Aside from the aspect ratio and image resolution on this Frontline segment, you'd never know this world report on the deadly SARS (severe acute respiratory syndrome) virus was from 2003 based on its content. SARS was another strain of coronavirus that was eerily similar to COVID-19; it started in China, it was highly contagious, it was contracted by close contact, and it had a high mortality rate. As fear gripped Hong Kong and the world, Chasing the Virus followed the efforts of virologists searching for a vaccine for SARS and showed the effects SARS had on one of the biggest cities in the world. The free-to-watch report may just be 14 minutes long, but it's packed with info about how viruses spread, how they're stopped, and how this won't be the last time a contagion from Asia spreads around the world. We don't have many reports from the epicenter of the COVID-19 outbreak, but the footage used here is an ample substitute. [WATCH]
4. Nova: What We Know and Don't Know About the Coronavirus, PBS
The fine folks at PBS' science series Nova put together this short (5 minutes) explainer about the novel coronavirus, which is a mix of stock footage and epidemiologists speaking into web cams, but as far as answering your questions about COVID-19, it more than does the job. It goes over symptoms, how to prevent the spread of the disease, and even how the coronavirus got its name (as one doctor points out, it's not from the beer). This is as simple as thorough as a video explainer gets. [WATCH]
5. PBS News Hour, PBS
This just-the-facts segment of PBS' news program is literally just two people — host Hari Sreenivasan and ProPublica reporter Caroline Chen — discussing COVID-19 and how we're responding to the viral threat. Chen is incredibly authoritative about the coronavirus and the steps taken by government, as well as the appropriate reaction we should all be having right now (don't panic... yet). One of her big sticking points with the official response to COVID-19 comes with testing, and how ineffective testing has been so far, as well as the misinformation spreading even faster than the epidemic itself. With this 14-minute conversation about the current effects of the coronavirus and Nova's five-minute primer, you could become well-informed in less time than an episode of your favorite sitcom. [WATCH]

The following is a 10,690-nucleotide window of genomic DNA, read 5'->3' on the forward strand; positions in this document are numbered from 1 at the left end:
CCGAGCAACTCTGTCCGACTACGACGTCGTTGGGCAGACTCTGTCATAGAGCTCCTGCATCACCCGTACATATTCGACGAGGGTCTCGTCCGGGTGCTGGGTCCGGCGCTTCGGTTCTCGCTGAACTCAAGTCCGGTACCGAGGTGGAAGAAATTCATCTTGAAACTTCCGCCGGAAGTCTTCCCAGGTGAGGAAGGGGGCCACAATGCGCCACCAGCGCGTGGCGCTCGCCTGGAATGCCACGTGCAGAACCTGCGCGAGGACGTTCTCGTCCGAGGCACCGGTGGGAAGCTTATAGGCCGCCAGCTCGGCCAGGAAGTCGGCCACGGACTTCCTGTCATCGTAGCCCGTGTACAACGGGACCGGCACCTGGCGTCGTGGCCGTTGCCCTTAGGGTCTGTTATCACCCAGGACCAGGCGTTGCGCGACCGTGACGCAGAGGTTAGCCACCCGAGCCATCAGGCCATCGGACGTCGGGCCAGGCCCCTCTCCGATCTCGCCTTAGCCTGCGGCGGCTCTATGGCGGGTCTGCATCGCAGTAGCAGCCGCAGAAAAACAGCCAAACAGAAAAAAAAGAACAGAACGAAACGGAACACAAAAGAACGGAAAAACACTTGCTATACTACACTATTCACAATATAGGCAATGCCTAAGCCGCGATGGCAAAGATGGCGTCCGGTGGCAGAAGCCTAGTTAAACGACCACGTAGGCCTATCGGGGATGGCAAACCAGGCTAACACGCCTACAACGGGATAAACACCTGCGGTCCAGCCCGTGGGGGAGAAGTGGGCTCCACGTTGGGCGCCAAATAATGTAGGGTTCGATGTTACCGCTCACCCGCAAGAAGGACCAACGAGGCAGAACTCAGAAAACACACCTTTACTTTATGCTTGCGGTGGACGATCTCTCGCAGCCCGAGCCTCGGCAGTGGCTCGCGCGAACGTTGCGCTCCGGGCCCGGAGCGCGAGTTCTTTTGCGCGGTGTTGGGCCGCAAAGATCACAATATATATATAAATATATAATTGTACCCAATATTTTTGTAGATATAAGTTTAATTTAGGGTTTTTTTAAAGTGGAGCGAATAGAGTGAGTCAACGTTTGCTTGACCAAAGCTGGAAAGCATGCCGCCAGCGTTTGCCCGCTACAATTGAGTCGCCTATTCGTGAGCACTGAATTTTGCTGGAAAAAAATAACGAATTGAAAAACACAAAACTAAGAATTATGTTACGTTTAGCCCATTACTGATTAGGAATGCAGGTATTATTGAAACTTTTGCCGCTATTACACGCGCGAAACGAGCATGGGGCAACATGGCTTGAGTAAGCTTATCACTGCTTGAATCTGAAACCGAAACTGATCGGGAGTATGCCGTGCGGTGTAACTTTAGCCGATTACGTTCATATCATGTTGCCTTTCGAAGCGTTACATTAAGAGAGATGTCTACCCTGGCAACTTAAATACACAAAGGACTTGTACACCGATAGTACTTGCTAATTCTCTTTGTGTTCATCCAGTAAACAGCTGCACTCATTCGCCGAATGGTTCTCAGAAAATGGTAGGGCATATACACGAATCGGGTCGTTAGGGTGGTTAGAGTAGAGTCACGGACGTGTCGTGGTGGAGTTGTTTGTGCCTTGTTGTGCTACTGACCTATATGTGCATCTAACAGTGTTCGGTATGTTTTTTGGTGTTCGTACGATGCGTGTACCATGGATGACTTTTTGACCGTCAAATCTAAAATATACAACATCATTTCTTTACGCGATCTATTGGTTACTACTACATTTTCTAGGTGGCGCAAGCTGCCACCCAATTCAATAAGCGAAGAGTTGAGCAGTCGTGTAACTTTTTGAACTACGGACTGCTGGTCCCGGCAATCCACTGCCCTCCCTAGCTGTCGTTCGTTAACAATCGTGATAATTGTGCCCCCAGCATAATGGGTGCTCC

6. 60 Minutes, CBS
The venerable news program uses a segment to focus exactly on how U.S. hospitals are working to prepare for an outbreak in the country as COVID-19 cases increase dramatically. CBS News Medical Correspondent Dr. Jonathan LaPook discusses issues of concern with the medical staff of The Johns Hopkins Hospital as they get ready for an influx of patients. While there's a lot of repeat general information about the coronavirus, LaPook's work inside the hospital and with medical professionals offers a unique look at those who are in charge of stopping the pandemic. [WATCH]
7. 20/20, ABC
ABC's long-running news series examines the state of the COVID-19 pandemic in this episode from Monday, Mar. 16 that has the advantage of covering the new reality of a world confined to life inside. Among the topics covered are how Americans are dealing with staying inside, celebrities who have contracted the virus, and those who have tested positive and what their outlook looks like. It covers just about everything. [WATCH ON HULU | WATCH ON ABC]
The Centers for Disease Control (CDC) has more information on coronavirus COVID-19.